Here at Passle we are a pretty active group of people. From triathletes and runners, to football and occasional ping pong, we all enjoy and make an effort to keep physically fit.
I love fitting in a quick spin class or swim in my lunch break as it eradicates the mid-afternoon slump and keeps me proactive right through the day. There have been many articles and media campaigns citing the importance of physical exercise before or during work and the positive impact it can have on a workforce. However one thing that has only had a brief few mentions is brain training.
Day after day, on trains, busses and trams, people are bent over double, earphones in and eyes on their phones. I'm always inquisitive to know what exactly are people doing? Watching mindless TV programs, reading or endlessly scrolling through Instagram?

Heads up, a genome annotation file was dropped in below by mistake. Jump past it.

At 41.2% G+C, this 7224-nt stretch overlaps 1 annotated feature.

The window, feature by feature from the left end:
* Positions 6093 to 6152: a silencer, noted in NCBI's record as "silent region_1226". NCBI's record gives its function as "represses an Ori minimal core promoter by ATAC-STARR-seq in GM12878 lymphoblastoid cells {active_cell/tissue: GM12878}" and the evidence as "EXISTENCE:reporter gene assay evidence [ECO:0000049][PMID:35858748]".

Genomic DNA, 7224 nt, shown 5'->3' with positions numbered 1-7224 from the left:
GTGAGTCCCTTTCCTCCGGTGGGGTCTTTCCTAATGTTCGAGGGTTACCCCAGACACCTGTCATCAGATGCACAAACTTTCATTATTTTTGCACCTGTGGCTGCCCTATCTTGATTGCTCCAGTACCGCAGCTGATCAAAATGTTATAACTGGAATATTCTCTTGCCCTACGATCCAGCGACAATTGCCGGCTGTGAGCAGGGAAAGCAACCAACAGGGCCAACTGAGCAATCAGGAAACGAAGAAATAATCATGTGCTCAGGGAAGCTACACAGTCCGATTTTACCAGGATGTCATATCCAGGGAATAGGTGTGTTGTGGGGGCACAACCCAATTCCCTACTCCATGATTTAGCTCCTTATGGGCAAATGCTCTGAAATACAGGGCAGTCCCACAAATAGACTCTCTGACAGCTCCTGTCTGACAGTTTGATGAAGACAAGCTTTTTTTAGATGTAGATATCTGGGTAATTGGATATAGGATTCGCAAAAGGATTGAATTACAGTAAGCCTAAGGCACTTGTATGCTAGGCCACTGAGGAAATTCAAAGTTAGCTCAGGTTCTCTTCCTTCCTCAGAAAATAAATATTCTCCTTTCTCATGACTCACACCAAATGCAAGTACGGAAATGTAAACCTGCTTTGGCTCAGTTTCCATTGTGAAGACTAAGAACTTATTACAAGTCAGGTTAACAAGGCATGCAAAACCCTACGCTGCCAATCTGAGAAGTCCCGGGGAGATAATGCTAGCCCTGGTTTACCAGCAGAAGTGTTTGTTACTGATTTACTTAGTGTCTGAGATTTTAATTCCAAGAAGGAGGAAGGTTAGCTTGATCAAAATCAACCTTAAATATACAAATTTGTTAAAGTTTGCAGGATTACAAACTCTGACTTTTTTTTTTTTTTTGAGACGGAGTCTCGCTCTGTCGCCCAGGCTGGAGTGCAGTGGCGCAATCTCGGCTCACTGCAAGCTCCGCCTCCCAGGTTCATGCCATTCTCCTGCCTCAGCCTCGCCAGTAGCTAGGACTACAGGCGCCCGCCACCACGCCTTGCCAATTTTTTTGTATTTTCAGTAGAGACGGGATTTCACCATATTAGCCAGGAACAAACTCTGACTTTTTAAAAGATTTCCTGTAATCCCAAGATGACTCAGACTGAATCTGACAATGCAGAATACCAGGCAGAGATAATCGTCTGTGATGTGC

I was particularly guilty of these until I came across brain training apps. I started with a few and every day would complete tasks, games and puzzles. Now I've moved on to games like Wordbrain and even spider solitaire and I'm pretty convinced that a quick go on these has had a big impact. I find my problem solving abilities to be better, I'm less guilty of looking at a problem in just one way and I find multi-tasking less stressful.
If anyone has a new recommendation, I'm keen to find my next favourite challenge! I for one will keep both brain and body training at the top of my priority list.
Studies tell us that we may radically improve the odds of staying mentally and physically fit throughout our lives. While good diet and exercise are key factors in staying physically fit, they also play a part in staying mentally fit. Consistent physical exercise, a balanced diet, a healthy social life and connections with others, and mental stimulation, are key factors keeping our brains sharp and agile.